Abortion & Life

By Jennifer Baumgardner; Akashic Books, 2008, 250 pp.

Amy Hagstrom Miller, owner of four reproductive health centers in Texas, tells every patient she sees that 43 percent of U.S. women have at least one abortion before age 45. She does this, she says, "because people don’t see abortion as a normal part of women’s reproductive lives. Because of the protests against it, they think it’s outside the field of legitimate health care."

Jennifer Baumgardner’s latest book, Abortion & Life, seeks to underscore the message that legal abortion is safe, legitimate, and necessary. Part of a three-pronged project that began with the 2003 creation of several hundred I Had An Abortion T-shirts—a project that gleaned cheers and jeers from right, left, and center—and was followed by a 2005 documentary chronicling the abortion experiences of ten diverse women—also called I Had An Abortion—the book hopes to move the procedure into the open, ending the secrecy and shame that defines the experience. At the same time, it zooms in on the complexity of abortion to include many emotional responses, from grief to moral questioning to revulsion toward clinicians who seem abrasive, or simply inured to the trauma an unplanned or problem pregnancy can cause.

"I think of pregnancy as life," Baumgardner admits. At the same time, she continues, "this doesn’t have to mean that abortion is murder…. It’s true that some women experience their abortions as empowering—such as my friend whose procedure nearly 40 years ago meant that she could accept a Fulbright scholarship…. But for people with no money, chaotic relationships, tense marriages, too many kids already, drug and alcohol issues, or abusive partners, an abortion might be the right thing to do, yet ‘certainly also evidence of a life they wish they weren’t leading,’ as a friend trenchantly put it. Abortion might be a way of taking charge of your life, but for younger women, needing one can make you feel that you wouldn’t be in this predicament if you really did have control of your life."

Baumgardner’s own connection to the issue dates back to 1985, when she was 15 and her sister, then 16, needed $200 for a first trimester procedure. Opting to sidestep their pro-choice parents, Baumgardner writes that this was the first time she understood that she had the power to help someone in need.

Since then Baumgardner has used her power in multiple ways, making the personal political on topics ranging from reproductive justice to bisexuality. A frequent speaker on college campuses across the country, she prides herself on listening to her audiences and responding to the issues raised by this generation’s educated youth.

Her optimism is infectious, if sometimes misplaced. Take the notion of pro-life feminism, the topic of the book’s most factious chapter. For Baumgardner, the existence of people who claim this label represents both progress and promise. As she sees it, as long as those who pick up the pro-life banner support social services for low-income parents—including access to birth control, emergency contraception, and comprehensive sex education, and are outspoken in their condemnation of clinic violence and the harassment of patients and staff—common ground between pro- and anti-abortion activists is possible.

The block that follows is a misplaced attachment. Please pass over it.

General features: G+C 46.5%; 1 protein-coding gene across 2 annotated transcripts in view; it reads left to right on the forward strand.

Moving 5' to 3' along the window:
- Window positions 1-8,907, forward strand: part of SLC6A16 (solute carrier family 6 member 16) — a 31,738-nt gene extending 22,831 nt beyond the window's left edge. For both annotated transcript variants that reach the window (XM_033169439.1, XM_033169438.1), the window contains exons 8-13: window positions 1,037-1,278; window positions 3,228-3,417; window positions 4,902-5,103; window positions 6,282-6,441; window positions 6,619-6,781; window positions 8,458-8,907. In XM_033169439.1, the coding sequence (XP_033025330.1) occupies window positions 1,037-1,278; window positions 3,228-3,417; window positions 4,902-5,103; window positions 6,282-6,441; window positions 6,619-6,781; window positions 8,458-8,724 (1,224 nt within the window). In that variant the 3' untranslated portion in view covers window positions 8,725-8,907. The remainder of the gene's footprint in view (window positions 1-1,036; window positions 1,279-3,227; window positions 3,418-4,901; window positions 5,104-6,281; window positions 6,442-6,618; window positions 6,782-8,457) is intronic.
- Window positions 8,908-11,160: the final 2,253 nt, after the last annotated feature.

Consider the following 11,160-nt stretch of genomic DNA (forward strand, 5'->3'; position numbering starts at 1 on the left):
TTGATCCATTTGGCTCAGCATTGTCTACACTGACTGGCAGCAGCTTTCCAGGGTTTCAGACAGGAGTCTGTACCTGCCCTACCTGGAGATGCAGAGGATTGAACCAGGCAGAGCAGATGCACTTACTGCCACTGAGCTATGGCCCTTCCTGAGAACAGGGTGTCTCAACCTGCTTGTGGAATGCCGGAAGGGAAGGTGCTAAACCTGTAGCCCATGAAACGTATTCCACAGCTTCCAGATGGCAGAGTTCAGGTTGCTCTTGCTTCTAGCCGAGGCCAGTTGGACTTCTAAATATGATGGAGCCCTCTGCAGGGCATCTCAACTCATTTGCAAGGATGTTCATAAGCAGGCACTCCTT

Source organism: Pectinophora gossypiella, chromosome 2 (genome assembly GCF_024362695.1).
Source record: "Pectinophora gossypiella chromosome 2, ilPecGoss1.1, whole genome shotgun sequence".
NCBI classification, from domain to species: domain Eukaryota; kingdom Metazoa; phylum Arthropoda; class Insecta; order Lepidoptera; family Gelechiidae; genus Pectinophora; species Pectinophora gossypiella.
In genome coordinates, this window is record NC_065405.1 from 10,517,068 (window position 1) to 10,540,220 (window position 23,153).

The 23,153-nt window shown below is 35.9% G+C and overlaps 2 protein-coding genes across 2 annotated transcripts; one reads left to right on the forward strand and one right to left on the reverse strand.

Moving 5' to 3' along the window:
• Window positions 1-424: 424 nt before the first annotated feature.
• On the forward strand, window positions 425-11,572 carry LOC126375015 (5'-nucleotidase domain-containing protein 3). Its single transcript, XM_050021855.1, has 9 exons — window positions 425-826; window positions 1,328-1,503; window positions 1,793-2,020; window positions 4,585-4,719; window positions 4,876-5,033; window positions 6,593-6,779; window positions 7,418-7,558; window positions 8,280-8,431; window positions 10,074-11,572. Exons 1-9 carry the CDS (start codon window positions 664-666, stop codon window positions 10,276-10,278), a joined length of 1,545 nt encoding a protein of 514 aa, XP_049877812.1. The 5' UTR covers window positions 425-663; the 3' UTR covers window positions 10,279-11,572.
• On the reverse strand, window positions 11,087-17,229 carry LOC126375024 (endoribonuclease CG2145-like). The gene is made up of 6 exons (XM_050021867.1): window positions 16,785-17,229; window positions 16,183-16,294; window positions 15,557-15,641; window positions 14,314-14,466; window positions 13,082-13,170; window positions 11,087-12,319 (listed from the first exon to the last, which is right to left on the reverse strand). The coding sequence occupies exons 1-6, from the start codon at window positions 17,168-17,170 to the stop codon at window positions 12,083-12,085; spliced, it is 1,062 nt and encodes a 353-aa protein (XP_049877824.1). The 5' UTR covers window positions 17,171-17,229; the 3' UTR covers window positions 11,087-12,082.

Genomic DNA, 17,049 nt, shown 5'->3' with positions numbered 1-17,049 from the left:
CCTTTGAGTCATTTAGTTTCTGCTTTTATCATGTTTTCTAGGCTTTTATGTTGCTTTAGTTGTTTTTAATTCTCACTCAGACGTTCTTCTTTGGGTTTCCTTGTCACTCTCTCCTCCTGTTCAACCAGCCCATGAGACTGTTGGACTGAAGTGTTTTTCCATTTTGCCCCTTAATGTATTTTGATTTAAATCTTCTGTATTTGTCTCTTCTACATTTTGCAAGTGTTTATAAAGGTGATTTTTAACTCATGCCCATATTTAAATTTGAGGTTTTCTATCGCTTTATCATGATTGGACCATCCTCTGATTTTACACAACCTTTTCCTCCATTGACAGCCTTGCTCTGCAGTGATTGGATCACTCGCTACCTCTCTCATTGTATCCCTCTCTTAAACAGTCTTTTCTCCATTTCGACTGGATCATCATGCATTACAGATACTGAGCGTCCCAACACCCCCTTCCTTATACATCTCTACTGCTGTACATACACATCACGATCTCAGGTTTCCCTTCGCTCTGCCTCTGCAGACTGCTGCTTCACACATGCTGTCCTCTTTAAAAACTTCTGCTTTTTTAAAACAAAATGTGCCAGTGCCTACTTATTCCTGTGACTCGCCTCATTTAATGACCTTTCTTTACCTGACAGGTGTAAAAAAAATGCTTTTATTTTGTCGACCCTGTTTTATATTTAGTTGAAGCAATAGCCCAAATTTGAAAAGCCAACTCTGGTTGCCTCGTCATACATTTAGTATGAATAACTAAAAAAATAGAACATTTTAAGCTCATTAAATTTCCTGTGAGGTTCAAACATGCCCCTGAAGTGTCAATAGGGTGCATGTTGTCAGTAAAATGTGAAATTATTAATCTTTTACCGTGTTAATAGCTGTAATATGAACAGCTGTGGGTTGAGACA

I’m less sanguine. Obviously, it would be great if anti-abortion activists became advocates for the poor and supported a broad, social justice agenda. Still, the idea that feminism’s tent should be wide enough to embrace those who advocate denying women the reproductive options they oppose sticks in my throat. For me, if feminism, or even the namby-pamby notion of choice, is to mean anything, then abortion has to be a bottom-line, non-negotiable issue.

To be clear, no one is suggesting that ending a pregnancy become a right of feminist passage. The bumper sticker that says, "Against Abortion? Don’t Have One," has it right, but efforts to tell women when and whether to have children are paternalistic and wrong. Baumgardner and I disagree. She would say it’s because of generational splits between young feminists and those who came of age in the 1960s or 70s, but I join the many women’s rights activists who call pro-life feminism oxymoronic, the antithesis of second wave feminism’s fight for women’s human rights. Yes, someone can be pro-life and still support individual women and a host of progressive causes, but that is not enough to make him or her a feminist. Sarah Palin’s naming herself a "feminist for life" insults the heroic foremothers upon whose backs she stands.

This is obviously a contentious issue, but it does not undercut the overall value of Abortion & Life. Indeed, the book is a compelling and often wise look at a thorny and divisive subject. It recognizes that the lion’s share of Americans want abortion to be safe, legal, and rare and works hard to break through misconceptions about who has abortions and why they have them. Sixteen oral histories—fifteen women and one man—whose lives have included pre- and-post Roe vs. Wade abortions, move the book from the theoretical to the intimate and go a long way in smashing the stigma that engulfs the procedure. The result is revelatory and sympathetic and is sure to sway all but the most doctrinaire anti-abortion activists.

Alongside photographs of each interviewee, Abortion & Life examines the lived experiences of those facing untenable pregnancies. What’s more, by showcasing emotional responses that traverse the path between bravado and angst, it powerfully elucidates the churning hearts and heads of the 1.3 million women who have abortions annually.


Eleanor J. Bader is a teacher, writer and activist from Brooklyn, NY.